ONE Magazine

The official publication of
Catholic Near East Welfare Association

Celebrating 50 years | God • World • Human Family • Church


An ancient land undergoes the challenge of transition.

The Indian subcontinent, bounded on the north by the Himalayas and on three sides by the ocean, gave birth to one of the world’s oldest civilizations. This creative and urbane civilization, called the Indus Culture or the Indus Valley Civilization, flourished some thirty centuries before the birth of Christ. Resplendent and complex, it rivaled the ancient civilizations of Egypt and Mesopotamia.

The diversity of a country such as India, with its numerous languages (about 200 including dialects), differing customs, taboos, castes and creeds, makes India a complex and composite entity which cannot be simply categorized. It is a country undergoing the painful throes of transition, prevented from moving ahead by enormous forces of inertia working both from within and without the framework of Indian society. In a word, India is engaged in the task of modernizing. Westerners who watch her at this process grumble crossly that the process is not fast enough to justify the financial help pipelined to her from the West.

Be that as it may, the country struggles on under mounting problems: rising population, food and fuel shortages, lack of employment, lack of the kinds of raw materials and resources that generate savings and capital which could support her immense population of 600 million. Disease, ignorance and the vicious caste system add to India’s problems. The list is endless. A cartoon which appeared in a leading Indian daily outlined the situation aptly – an elephant floundering in a quagmire. Everywhere the old wars with the new. As in most traditional societies, leadership usually lies with the older, and supposedly wiser members of society, but rarely with the youthful and energetic. The old, thus distinguished for their leadership capabilities, have a vested interest in maintaining their privilege. They cling to the past. Because of this, a great deal of innovation and experimentation that youthful blood might bring to the scene are doomed from the outset.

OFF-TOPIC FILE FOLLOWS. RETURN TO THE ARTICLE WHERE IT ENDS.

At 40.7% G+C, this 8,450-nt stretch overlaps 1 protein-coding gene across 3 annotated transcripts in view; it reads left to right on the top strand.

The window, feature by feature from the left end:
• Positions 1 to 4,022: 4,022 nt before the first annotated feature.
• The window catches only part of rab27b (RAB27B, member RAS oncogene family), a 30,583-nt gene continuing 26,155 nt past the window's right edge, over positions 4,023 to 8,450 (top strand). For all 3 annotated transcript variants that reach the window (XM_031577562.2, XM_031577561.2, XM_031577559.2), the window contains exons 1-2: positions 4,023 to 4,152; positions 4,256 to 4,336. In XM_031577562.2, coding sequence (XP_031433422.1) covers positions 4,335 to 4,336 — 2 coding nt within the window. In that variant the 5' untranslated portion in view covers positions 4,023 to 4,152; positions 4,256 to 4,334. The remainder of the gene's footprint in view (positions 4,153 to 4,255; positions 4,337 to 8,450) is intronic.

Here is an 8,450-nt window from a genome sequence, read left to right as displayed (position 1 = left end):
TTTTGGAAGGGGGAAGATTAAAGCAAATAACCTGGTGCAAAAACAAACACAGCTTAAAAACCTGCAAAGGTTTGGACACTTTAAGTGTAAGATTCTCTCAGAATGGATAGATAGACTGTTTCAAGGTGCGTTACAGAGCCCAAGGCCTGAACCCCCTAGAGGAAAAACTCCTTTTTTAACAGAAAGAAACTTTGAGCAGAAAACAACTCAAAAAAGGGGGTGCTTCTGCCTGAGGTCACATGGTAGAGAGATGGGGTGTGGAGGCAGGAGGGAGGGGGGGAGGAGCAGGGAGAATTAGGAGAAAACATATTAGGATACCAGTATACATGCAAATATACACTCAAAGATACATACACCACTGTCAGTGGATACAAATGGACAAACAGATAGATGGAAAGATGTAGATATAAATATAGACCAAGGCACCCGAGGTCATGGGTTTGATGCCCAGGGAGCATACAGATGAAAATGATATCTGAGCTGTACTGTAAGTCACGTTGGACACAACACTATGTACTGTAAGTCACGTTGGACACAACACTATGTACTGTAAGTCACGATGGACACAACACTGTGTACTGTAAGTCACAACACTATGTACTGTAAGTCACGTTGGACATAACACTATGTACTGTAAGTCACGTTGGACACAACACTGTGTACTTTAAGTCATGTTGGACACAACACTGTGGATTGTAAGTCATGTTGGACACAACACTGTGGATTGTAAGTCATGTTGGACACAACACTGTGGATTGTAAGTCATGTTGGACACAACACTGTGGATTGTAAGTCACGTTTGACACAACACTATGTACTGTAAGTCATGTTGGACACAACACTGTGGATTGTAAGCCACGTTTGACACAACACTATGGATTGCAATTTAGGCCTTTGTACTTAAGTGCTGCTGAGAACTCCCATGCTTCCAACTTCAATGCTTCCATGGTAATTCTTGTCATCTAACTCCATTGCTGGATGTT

Similar tensions exist in India’s social and educational life. The impact of the West, through British colonization of India, created an educated elite who believed in western ideas of law, democratic government and economy, as well as in western symbols of speculative thought. This elite, however, was a meager 20% of Indian society. The remaining 80% was largely unaffected. This majority segment is primarily made up of the rural poor who follow traditional modes of agriculture and scratch a subsistence out of the overworked soil. Thus we have a society divided into two currents – one swift-flowing and narrow, the other broad and sluggish. It is this narrow, swift-moving stream of Indian life which must channel the enormous stagnant waters of the rest of the society.

The difficulty is to recruit the young, the educated into the giant task of nation building, and of drawing out the enormous potential latent in India’s peasants.